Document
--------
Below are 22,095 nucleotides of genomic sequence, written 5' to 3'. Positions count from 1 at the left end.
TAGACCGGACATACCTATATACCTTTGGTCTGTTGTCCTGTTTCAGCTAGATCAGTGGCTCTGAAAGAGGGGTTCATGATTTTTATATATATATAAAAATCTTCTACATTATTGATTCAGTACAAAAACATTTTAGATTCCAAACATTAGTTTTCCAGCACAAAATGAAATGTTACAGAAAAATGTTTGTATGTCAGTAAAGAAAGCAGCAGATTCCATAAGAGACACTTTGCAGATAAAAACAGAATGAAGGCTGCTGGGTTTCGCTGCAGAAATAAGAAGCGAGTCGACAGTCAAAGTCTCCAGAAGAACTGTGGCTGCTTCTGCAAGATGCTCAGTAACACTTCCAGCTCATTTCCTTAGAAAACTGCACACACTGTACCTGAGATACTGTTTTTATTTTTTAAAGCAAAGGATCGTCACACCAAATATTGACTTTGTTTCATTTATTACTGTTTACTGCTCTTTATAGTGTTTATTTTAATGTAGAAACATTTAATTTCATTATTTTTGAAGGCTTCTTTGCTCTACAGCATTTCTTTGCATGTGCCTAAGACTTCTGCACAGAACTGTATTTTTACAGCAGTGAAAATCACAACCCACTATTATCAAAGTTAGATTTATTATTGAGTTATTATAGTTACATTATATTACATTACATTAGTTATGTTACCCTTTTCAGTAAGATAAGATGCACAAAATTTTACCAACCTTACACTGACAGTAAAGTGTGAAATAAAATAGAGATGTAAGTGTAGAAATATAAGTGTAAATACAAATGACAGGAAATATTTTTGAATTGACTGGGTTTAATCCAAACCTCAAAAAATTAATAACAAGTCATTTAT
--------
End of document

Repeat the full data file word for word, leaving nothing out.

Below are 22,095 nucleotides of genomic sequence, written 5' to 3'. Positions count from 1 at the left end.
TAGACCGGACATACCTATATACCTTTGGTCTGTTGTCCTGTTTCAGCTAGATCAGTGGCTCTGAAAGAGGGGTTCATGATTTTTATATATATATAAAAATCTTCTACATTATTGATTCAGTACAAAAACATTTTAGATTCCAAACATTAGTTTTCCAGCACAAAATGAAATGTTACAGAAAAATGTTTGTATGTCAGTAAAGAAAGCAGCAGATTCCATAAGAGACACTTTGCAGATAAAAACAGAATGAAGGCTGCTGGGTTTCGCTGCAGAAATAAGAAGCGAGTCGACAGTCAAAGTCTCCAGAAGAACTGTGGCTGCTTCTGCAAGATGCTCAGTAACACTTCCAGCTCATTTCCTTAGAAAACTGCACACACTGTACCTGAGATACTGTTTTTATTTTTTAAAGCAAAGGATCGTCACACCAAATATTGACTTTGTTTCATTTATTACTGTTTACTGCTCTTTATAGTGTTTATTTTAATGTAGAAACATTTAATTTCATTATTTTTGAAGGCTTCTTTGCTCTACAGCATTTCTTTGCATGTGCCTAAGACTTCTGCACAGAACTGTATTTTTACAGCAGTGAAAATCACAACCCACTATTATCAAAGTTAGATTTATTATTGAGTTATTATAGTTACATTATATTACATTACATTAGTTATGTTACCCTTTTCAGTAAGATAAGATGCACAAAATTTTACCAACCTTACACTGACAGTAAAGTGTGAAATAAAATAGAGATGTAAGTGTAGAAATATAAGTGTAAATACAAATGACAGGAAATATTTTTGAATTGACTGGGTTTAATCCAAACCTCAAAAAATTAATAACAAGTCATTTAT